Oh yes. You can read about the excellent results in an earlier post of mine. A particular favourite is the below word cloud created from user feedback about first impressions of the postgraduate website. The most popular words that users used to describe the site included: easy, simple and clear.

Word cloud showing first impressions of the PG website

Go on, take the challenge – have a go! Choose one of your pages and see how you’d improve readability. I’d love to hear what you get up to!

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Improve Your Content with Help from Hemingway

Hemingway Editor is a great tool for anyone who writes anything. It allows you to assess the readability of your writing before unleashing it on an audience.

How it works

You can paste in a section of text and it will give you a readability score. This tells you how difficult your words are to read – the higher the score, the more difficult it is. Hemingway uses a grade level to do this which is based on the level of education needed to read your text. If you can get your score under 10 you’re doing well.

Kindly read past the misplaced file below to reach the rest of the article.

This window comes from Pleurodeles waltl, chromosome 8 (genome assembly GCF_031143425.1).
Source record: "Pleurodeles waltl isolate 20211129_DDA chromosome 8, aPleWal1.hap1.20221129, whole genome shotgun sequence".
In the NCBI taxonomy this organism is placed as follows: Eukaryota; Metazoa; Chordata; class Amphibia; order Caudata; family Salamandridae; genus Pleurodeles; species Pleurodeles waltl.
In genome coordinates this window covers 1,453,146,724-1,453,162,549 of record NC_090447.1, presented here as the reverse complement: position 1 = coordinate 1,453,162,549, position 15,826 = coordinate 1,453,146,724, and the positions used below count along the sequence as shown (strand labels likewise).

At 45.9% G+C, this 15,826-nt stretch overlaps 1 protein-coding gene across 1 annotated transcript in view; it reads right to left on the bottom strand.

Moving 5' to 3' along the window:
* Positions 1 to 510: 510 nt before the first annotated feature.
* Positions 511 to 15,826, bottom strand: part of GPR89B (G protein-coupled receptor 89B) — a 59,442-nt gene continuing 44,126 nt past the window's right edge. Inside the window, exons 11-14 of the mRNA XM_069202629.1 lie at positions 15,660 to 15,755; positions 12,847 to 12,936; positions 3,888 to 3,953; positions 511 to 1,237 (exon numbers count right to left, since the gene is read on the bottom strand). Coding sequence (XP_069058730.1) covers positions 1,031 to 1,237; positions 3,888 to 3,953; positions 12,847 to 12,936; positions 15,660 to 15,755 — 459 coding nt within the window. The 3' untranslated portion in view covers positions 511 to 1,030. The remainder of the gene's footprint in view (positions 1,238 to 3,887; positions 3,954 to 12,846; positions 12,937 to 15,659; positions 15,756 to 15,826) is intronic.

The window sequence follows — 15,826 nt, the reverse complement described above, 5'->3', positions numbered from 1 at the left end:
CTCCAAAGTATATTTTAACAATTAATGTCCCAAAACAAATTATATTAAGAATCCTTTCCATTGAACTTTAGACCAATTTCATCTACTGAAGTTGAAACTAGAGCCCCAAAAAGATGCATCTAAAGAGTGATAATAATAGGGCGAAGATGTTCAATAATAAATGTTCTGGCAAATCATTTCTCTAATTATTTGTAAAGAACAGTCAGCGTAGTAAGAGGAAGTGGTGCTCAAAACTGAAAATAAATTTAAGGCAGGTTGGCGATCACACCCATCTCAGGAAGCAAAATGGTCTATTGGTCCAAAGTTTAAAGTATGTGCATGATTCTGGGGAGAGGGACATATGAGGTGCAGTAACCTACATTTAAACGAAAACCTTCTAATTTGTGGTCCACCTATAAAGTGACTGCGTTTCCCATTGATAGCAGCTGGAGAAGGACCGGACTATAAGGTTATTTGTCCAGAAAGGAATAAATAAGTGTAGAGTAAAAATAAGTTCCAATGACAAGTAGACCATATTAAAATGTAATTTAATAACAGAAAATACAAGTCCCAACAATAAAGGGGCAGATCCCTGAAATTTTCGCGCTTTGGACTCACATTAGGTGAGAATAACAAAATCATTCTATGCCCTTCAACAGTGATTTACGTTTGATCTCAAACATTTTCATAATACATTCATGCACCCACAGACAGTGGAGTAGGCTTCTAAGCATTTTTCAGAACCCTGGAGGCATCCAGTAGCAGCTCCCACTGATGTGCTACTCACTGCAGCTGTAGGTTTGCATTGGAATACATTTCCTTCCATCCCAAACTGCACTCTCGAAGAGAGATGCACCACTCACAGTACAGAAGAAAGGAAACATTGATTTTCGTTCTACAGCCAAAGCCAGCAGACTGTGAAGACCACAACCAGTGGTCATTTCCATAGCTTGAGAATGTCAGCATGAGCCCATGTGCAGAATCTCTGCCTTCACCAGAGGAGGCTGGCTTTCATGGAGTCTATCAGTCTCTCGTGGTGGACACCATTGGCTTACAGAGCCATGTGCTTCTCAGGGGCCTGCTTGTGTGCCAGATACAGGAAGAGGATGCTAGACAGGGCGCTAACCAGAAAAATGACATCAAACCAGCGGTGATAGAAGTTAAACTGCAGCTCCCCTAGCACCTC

The most useful part of this tool, particularly for those not confident with writing for the web, comes in the analysis of your text. The app will:

  • highlight sentences that are difficult or very difficult to read
  • identify the use of the passive voice and adverbs
  • highlight complex words and suggest simpler words or phrases

There are other tools out there that do a similar job. For example, on my own blog I have the Jetpack plugin installed which uses After the Deadline to check spelling and grammar. It works in a similar way to Hemingway App by highlighting complex sentences and use of the passive voice.

Hemingway Editor

The Hemingway analysis of this post

Hemingway beta

The new Hemingway, currently in beta, gives you the ability to format your text with basic styles. You can add headings, bulleted lists, bold and links. If you copy this text to another piece of software, like T4 or WordPress, the formatting is copied too.

Concluding remarks

We use this tool a lot within the Corporate Web team when producing copy for the website. It’s an easy way to check how readable your words are, putting your visitors in a better position to understand your message.

Try it out on some text from your website and see what small changes you can make to improve your writing. My greatest achievement is getting some text down from grade 41 (yes, you read that right) to grade 10. See how you get on.